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No Contest Clauses discourage will contests by disinheriting the beneficiary who contests the terms of the will.
No contest clauses are also called In Terrorem. In Terrorem is Latin for "in order to frighten."
A No Contest Clause can be used to prevent inheritance beneficiaries from contesting the will. A No Contest Clause is an addition to a will, trust or estate plan that states if a beneficiary files a contest they will either be completely disinherited or receive a reduced inheritance.
No Contest Clauses are designed to discourage disputes between beneficiaries and heirs.
No Contest Clauses are most common in wills that distribute assets unequally between family members or distribute assets outside the immediate family
Inheritance Disputes can still be filed by beneficiaries on the basis of lack of capacity, Undue Influence, fraud and mistakes. If a beneficiary successful contest the will, usually the no contest clause penalty is not enforced. If the dispute is unsuccessful, the disputing beneficiary is in jeopardy of having the clause enforced. That beneficiary has the option of arguing that the contest action contained “probable cause.” If it is found that beneficiary had probable cause the beneficiary may not be disinherited per the No Contest Clause.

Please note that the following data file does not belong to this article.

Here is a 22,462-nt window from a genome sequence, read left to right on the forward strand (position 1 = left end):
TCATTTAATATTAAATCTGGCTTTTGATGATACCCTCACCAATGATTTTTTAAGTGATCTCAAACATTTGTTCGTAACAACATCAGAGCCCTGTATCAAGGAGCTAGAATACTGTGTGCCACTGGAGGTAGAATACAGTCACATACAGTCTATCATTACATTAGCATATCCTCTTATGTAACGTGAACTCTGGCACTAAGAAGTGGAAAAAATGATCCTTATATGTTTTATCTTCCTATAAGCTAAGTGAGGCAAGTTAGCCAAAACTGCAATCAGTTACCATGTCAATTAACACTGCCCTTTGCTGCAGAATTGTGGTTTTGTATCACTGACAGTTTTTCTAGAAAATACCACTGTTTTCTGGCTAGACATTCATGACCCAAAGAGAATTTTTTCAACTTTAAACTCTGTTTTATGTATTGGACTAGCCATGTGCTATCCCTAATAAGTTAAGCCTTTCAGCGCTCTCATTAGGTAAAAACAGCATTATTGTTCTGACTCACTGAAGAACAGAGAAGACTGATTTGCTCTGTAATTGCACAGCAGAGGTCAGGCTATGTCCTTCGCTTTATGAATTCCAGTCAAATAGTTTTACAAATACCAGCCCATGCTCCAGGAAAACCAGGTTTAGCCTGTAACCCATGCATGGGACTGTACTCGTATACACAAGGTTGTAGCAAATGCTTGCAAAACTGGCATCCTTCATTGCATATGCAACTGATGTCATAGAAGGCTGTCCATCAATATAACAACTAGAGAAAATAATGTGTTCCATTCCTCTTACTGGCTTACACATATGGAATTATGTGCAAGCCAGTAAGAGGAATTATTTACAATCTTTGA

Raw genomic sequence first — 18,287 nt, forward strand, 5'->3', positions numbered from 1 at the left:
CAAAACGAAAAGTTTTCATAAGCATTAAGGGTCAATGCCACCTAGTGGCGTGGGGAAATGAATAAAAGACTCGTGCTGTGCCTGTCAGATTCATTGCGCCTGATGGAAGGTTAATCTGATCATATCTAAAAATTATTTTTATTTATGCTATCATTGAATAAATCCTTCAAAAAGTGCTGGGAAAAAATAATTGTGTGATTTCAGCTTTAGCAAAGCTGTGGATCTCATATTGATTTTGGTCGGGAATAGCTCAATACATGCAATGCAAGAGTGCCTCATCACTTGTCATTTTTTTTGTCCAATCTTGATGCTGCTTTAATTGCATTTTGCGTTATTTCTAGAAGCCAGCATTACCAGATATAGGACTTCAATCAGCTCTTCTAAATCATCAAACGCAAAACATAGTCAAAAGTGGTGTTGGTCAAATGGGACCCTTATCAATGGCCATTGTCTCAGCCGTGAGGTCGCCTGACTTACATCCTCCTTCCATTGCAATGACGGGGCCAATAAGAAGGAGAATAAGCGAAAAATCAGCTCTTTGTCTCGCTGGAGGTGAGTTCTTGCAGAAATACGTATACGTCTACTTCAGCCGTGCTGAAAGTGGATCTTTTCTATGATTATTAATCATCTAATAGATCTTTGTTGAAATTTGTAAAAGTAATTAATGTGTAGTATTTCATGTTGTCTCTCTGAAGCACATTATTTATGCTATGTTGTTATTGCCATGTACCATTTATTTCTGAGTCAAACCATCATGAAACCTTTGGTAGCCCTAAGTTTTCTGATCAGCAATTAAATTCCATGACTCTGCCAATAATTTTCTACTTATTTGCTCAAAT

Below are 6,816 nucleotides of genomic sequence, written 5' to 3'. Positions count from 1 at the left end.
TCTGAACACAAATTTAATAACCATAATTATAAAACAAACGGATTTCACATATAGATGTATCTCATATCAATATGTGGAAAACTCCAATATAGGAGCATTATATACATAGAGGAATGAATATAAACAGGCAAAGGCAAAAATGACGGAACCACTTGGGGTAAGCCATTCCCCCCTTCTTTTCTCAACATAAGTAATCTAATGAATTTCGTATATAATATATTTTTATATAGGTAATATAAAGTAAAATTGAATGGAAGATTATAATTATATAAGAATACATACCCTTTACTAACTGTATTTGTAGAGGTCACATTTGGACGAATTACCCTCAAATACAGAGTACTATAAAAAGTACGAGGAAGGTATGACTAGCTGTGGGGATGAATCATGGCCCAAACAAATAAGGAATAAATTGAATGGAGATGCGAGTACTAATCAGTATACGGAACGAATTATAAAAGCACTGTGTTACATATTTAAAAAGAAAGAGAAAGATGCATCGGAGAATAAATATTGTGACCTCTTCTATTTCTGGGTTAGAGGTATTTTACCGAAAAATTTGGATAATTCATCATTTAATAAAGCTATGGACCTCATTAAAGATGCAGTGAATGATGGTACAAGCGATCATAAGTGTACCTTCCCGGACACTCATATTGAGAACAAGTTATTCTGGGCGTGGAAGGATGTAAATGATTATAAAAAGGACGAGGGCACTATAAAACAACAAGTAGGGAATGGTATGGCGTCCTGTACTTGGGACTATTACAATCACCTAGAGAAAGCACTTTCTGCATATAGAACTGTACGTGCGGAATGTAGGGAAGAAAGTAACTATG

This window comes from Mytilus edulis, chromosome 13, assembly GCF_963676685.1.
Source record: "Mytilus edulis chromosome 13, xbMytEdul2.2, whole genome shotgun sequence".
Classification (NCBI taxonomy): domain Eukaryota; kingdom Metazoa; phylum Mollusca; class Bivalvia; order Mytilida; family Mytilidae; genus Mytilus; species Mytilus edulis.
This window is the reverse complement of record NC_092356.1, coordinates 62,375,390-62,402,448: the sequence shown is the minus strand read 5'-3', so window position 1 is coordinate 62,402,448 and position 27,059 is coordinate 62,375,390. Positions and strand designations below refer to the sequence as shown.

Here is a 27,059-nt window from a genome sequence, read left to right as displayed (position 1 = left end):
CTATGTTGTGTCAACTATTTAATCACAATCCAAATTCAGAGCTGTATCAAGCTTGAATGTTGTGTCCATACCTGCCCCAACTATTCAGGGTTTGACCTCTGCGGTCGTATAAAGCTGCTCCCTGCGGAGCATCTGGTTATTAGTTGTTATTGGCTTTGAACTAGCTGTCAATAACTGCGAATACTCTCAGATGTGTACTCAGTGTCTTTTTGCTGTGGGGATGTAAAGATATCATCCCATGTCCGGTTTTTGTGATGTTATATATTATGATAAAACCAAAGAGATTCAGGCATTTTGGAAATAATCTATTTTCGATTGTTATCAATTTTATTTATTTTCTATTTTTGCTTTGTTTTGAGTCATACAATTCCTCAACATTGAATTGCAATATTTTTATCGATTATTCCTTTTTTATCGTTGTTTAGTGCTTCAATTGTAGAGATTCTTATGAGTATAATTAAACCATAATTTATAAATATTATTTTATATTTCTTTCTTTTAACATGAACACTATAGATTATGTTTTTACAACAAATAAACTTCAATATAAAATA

In January 2010 California courts significantly changed the courts position on No Contest Clauses.
If you are drafting a will and want to discourage the possibly of will contests, a No Contest Clause can be a valuable option. However, there are limitations and considerations that must be adhered to for the no contest clause to be effective.
A Lawyer can assist you in using a No Contest Clause properly to prevent disputes between your family members and beneficiary after you pass.Ãƒâ€š Keep in mind the most common disputes arise from distribution outside of immediate family, disinheriting any member of the immediate family, unequal distribution amount beneficiaries, recent changes and dramatic changes to a will.
If you are a beneficiary and you feel strongly or have evidence that the Will should be contested a No Contest Clause does not prevent you from contesting. You should understand that if there is a No Contest Clause there is a possibility that you may lose your current benefits if you contest. However, justifications for a will contest like Testamentary Capacity, Undue Influence, Mistakes, Forgery and Fraud are still valid. Even with a No Contest Clause if a Will is established or change through fraud, distress or error you still successfully contest the will. Due to the risk of triggering the No Contest consequences hiring a experienced lawyer is highly recommended.
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